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How Student Loans Impact Taxes Explained by Your Tax Specialist in Denver

September 6, 2017

For a majority of American college students must take out student loans in order to pay for their education. In fact, the average amount of student loan debt a student graduates with is close to $40,000. For those who fear college because of debt, there are options. From browsing tuition rates to getting scholarships, there are ways to limit the amount of student loans to take out. Learn more about student loans, the Free Application for Federal Student Aid (FAFSA), types of student loans, and about paying them back from your local tax specialist in Denver.

Intro to Student Loans and FAFSA

Student loans are options for those who would like to go to college but do not have the financial capabilities to do so. To get started with the student loan process, students will fill out a FAFSA. This will determine the amount of money a student can receive for the upcoming school year. Prior to each school year, a new FAFSA will have to be filled out. To fill it out, students and applicable parents just need to have previous tax returns ready. The FAFSA will also let the student know if they qualified for any state or federal aid—this is the best way to go as free money that does not have to be paid back! To get started with the FAFSA, visit the U.S. Department of Education’s page about applying for aid.

Types of Student Loans

When it comes to top types of student loans, there are two: federal and private. Federal loans are provided by the U.S. government, while private loans are by a lender—similar to if you were to get a loan at a bank. Ideally, many students opt for premier federal loans as they have more benefits such as fixed interest rates. Within federal loans, they can either be subsidized or unsubsidized. Subsidized loans are available to students to are able to provide financial need through filling out the FAFSA. With this type of loan, the government will pay the interest too as long as the student meets certain requirements. Anyone can get an unsubsidized loan and the school the student plans to attend will note how much is needed based off their tuition rates. Students are responsible for paying back the interest on these loans.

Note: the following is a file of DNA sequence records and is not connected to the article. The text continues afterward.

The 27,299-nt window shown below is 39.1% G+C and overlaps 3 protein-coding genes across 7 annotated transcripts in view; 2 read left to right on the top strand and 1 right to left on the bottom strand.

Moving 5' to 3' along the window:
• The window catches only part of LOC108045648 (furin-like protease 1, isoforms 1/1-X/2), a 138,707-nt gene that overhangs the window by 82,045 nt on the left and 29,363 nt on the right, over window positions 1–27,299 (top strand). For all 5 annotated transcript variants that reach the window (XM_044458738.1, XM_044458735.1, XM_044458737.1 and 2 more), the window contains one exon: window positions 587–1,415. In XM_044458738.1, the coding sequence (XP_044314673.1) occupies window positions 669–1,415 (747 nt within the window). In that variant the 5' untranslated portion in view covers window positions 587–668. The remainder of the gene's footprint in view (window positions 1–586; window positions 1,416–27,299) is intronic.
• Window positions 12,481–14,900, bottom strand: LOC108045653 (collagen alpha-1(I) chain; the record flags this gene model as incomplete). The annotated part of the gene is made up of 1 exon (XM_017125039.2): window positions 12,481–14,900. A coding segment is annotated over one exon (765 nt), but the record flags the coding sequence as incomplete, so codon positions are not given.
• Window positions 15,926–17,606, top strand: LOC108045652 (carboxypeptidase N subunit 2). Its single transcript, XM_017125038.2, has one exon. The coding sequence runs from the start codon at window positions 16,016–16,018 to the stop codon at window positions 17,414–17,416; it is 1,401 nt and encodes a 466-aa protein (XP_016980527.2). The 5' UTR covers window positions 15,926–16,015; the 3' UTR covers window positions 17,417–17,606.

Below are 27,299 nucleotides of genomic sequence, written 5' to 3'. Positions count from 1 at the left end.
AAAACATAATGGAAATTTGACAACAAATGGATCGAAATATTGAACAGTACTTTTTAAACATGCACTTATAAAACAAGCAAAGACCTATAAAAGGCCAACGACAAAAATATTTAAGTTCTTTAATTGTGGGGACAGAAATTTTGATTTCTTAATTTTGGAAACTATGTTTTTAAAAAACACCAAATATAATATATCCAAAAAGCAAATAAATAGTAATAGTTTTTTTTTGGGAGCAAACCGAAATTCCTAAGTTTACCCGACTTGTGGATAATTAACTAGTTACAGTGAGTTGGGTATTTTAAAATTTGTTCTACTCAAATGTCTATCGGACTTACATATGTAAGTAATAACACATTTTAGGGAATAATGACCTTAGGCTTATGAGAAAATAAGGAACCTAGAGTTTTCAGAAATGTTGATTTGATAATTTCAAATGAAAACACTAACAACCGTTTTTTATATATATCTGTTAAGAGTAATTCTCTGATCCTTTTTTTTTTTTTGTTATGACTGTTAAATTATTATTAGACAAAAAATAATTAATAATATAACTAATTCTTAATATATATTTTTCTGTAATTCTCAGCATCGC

Paying Back

Students do not have to begin paying back their student loans until after they graduate. On average, there is a six-month grace period between graduating from college and having to pay back loans. This gives the student time to find a job. It is best to talk to the company the student loans are through to see what the grace period time is. Once you are paying loans back, it is crucial to pay them on time as late student loan payments can severely damage the quality of one’s credit. For students who experience a major life event and are unable to pay your loans, you can put in a request for deferment. If approved, you will temporarily stop making your payments.

Whether you have questions about your student loans, or need to know what to do when tax season arrives, Bloch, Rothman and Associates if your premier accountant. As your go-to, we will help make sure you are set with your student loans when tax season comes around. Be sure to read more about filing your Denver tax return as a student and call us at 303-321-7160 to get started.